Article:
End of the Year: Mental Health Care

End of the Year: Mental Health Care

English: Tranquility

It’s the end of the year, and for recovering addicts, alcoholics, and those suffering from mental health issues, it can be a frightening time. We place on onslaught of expectations on others and ourselves as we seek perfection and immediate change via resolutions and hyped up promised to ourselves. In many ways, this can be a set up for failure, especially for the addict/alcoholic who has to do everythingallatonce. You know, who else wants to join a gym and work out every day for 3 hours with a trainer 7 days a week while also giving up meat and going vegan? What, that’s not reasonable? Sheesh. Can’t we do everything? The honest answer is no, at least not all at once.

Okay, so the New Year metaphorically represents a time of renewal and an opportunity to commit to personal change.  Recovery teaches us not to place too much pressure on ourselves as we begin to make change. We are encouraged to take baby steps. In the beginning of the recovery process, the foundation we stand upon is tenuous; working steps, getting a sponsor, being of service is part of our construction process. We are building a foundation one action at a time. Mental health recovery requires us to work hard and consistently to broaden the safe, healing ground on which we stand.  Resting on our laurels is simply not an option. Holiday time and end of year shenanigans make recovery work imperative; there is no reprieve.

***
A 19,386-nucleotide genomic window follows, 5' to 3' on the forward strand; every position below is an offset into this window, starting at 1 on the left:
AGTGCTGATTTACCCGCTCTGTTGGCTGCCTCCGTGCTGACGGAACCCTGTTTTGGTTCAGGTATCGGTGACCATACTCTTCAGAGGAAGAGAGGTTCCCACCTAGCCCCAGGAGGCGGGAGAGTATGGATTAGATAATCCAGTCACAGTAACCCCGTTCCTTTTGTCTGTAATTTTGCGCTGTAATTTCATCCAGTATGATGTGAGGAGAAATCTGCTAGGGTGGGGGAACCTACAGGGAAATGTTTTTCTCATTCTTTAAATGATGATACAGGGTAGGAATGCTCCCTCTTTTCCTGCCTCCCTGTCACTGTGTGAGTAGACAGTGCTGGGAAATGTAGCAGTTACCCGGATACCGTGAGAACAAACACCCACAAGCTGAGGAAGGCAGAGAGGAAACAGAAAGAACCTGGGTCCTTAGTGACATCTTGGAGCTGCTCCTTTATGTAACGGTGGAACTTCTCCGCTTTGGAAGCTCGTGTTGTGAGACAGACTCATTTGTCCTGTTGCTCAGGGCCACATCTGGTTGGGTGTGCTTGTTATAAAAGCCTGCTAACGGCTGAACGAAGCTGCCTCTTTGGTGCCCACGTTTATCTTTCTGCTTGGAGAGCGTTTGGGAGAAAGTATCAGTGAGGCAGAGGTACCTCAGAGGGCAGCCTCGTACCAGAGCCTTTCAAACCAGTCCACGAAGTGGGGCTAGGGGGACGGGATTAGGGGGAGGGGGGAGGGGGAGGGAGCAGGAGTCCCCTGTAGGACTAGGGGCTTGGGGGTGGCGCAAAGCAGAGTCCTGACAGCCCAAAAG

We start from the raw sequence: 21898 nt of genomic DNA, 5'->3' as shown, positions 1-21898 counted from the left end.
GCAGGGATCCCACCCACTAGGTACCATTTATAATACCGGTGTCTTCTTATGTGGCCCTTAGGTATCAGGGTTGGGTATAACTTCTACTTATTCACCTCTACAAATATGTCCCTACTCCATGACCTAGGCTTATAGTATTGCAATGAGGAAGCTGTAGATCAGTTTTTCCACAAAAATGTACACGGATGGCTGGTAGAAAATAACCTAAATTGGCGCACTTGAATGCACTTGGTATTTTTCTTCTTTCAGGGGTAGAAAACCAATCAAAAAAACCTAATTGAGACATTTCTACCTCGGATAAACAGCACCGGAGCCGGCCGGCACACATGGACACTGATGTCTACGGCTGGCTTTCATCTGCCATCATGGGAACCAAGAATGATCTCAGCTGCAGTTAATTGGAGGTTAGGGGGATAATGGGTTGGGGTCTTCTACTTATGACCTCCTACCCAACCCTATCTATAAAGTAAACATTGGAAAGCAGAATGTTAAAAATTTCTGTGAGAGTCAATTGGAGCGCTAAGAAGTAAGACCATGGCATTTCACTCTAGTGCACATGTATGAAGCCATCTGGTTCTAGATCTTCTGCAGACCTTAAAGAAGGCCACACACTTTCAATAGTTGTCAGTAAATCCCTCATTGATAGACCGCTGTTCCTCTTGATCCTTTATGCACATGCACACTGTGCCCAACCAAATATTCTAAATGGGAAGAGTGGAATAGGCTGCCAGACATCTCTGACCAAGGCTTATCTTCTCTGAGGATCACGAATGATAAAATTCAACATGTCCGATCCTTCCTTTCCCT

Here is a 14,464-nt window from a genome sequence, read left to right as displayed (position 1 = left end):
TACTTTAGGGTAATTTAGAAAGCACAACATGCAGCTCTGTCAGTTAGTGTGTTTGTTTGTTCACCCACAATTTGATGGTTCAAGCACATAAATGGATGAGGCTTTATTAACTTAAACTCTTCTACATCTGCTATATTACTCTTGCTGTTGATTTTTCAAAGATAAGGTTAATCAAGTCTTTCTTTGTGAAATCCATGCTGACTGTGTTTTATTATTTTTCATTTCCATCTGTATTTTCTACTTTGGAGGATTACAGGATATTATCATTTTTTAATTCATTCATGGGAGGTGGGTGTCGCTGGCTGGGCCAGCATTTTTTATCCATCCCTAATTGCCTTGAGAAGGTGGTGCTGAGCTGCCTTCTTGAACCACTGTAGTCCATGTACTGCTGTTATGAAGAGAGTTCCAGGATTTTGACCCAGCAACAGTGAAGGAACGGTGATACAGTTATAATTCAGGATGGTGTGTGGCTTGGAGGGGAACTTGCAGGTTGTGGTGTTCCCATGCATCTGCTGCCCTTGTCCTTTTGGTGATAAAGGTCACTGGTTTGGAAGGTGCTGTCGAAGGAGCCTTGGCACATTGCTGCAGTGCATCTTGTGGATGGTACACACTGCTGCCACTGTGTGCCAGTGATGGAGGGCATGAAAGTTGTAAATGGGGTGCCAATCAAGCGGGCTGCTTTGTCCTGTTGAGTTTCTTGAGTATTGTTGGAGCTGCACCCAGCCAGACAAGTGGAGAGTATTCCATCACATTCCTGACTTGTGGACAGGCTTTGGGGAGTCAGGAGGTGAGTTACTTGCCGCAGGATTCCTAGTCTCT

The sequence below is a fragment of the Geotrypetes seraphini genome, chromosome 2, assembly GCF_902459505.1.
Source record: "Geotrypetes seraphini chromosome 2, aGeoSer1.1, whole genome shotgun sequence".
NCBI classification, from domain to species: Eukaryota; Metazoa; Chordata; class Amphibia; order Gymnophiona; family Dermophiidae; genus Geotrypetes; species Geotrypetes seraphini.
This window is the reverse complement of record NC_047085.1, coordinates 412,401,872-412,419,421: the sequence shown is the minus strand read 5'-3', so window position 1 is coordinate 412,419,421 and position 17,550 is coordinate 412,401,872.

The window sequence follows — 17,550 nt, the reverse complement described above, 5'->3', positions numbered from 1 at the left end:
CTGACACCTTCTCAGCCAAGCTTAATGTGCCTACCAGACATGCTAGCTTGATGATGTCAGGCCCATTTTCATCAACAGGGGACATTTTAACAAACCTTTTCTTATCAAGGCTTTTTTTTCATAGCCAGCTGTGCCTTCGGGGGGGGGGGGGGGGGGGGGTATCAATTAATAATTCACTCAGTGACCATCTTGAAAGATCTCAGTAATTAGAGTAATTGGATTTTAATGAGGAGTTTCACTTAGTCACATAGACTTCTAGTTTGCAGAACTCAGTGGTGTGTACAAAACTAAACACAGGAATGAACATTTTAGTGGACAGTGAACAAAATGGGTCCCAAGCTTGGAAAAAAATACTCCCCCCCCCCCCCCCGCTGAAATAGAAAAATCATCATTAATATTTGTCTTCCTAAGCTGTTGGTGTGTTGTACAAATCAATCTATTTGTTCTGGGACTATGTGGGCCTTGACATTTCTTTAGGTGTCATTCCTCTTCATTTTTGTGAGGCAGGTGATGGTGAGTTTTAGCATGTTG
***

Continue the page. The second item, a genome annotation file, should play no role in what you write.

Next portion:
Before you get overwhelmed with resolutions, how to deal with parties, peer pressures, and goals of perceived perfection: stop. Just stop.  This isn’t an opportunity to beat yourself up or wallow in the what-ifs and I-should-haves, nor is it the opportunity to kick your feet up and rest.  This is the time to take things one minute at a time.

  • Call your sponsor.
  • Take your medication—even if you feel better!!
  • Surround yourself with friends who are supportive of your new path.
  • Make plans that include having safe, sober fun.
  • And don’t forget to have a sober dance party.

This time of year presents the perfect time to be of service and to practice self-care. Our mental health depends on it. Embrace your new self. You are beautiful and enough, just as you are.

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